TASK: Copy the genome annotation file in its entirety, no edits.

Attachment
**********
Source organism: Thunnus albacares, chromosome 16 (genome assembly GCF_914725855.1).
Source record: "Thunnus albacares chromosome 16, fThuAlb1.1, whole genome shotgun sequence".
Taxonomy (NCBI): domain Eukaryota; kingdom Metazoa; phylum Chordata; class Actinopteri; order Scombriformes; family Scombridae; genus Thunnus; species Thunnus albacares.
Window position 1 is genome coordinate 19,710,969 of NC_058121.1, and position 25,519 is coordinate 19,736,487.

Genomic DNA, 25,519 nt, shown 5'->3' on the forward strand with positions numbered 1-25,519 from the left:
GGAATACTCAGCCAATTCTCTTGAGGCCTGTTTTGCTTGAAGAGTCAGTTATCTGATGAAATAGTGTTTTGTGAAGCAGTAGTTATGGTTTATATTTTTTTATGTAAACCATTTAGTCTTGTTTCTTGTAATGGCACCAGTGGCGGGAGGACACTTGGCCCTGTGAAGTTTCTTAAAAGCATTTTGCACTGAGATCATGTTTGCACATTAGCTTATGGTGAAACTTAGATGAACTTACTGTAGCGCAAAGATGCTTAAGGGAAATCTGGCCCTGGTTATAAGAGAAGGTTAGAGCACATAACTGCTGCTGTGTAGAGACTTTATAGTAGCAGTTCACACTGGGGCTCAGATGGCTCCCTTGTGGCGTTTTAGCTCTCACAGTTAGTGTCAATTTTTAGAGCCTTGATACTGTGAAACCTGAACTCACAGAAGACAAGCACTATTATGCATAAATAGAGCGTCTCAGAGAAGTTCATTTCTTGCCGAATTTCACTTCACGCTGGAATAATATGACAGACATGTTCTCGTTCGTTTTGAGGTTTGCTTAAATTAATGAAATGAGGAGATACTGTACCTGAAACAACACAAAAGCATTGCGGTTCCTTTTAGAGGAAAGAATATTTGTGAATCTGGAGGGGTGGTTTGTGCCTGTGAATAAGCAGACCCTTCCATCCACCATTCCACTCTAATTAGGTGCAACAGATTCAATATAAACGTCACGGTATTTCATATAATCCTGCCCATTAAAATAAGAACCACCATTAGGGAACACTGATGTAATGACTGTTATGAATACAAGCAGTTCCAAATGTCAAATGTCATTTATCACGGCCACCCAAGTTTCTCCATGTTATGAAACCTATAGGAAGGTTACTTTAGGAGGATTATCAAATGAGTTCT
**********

Source organism: Thunnus albacares, chromosome 16 (genome assembly GCF_914725855.1).
Source record: "Thunnus albacares chromosome 16, fThuAlb1.1, whole genome shotgun sequence".
Taxonomy (NCBI): domain Eukaryota; kingdom Metazoa; phylum Chordata; class Actinopteri; order Scombriformes; family Scombridae; genus Thunnus; species Thunnus albacares.
Window position 1 is genome coordinate 19,710,969 of NC_058121.1, and position 25,519 is coordinate 19,736,487.

Genomic DNA, 25,519 nt, shown 5'->3' on the forward strand with positions numbered 1-25,519 from the left:
GGAATACTCAGCCAATTCTCTTGAGGCCTGTTTTGCTTGAAGAGTCAGTTATCTGATGAAATAGTGTTTTGTGAAGCAGTAGTTATGGTTTATATTTTTTTATGTAAACCATTTAGTCTTGTTTCTTGTAATGGCACCAGTGGCGGGAGGACACTTGGCCCTGTGAAGTTTCTTAAAAGCATTTTGCACTGAGATCATGTTTGCACATTAGCTTATGGTGAAACTTAGATGAACTTACTGTAGCGCAAAGATGCTTAAGGGAAATCTGGCCCTGGTTATAAGAGAAGGTTAGAGCACATAACTGCTGCTGTGTAGAGACTTTATAGTAGCAGTTCACACTGGGGCTCAGATGGCTCCCTTGTGGCGTTTTAGCTCTCACAGTTAGTGTCAATTTTTAGAGCCTTGATACTGTGAAACCTGAACTCACAGAAGACAAGCACTATTATGCATAAATAGAGCGTCTCAGAGAAGTTCATTTCTTGCCGAATTTCACTTCACGCTGGAATAATATGACAGACATGTTCTCGTTCGTTTTGAGGTTTGCTTAAATTAATGAAATGAGGAGATACTGTACCTGAAACAACACAAAAGCATTGCGGTTCCTTTTAGAGGAAAGAATATTTGTGAATCTGGAGGGGTGGTTTGTGCCTGTGAATAAGCAGACCCTTCCATCCACCATTCCACTCTAATTAGGTGCAACAGATTCAATATAAACGTCACGGTATTTCATATAATCCTGCCCATTAAAATAAGAACCACCATTAGGGAACACTGATGTAATGACTGTTATGAATACAAGCAGTTCCAAATGTCAAATGTCATTTATCACGGCCACCCAAGTTTCTCCATGTTATGAAACCTATAGGAAGGTTACTTTAGGAGGATTATCAAATGAGTTCT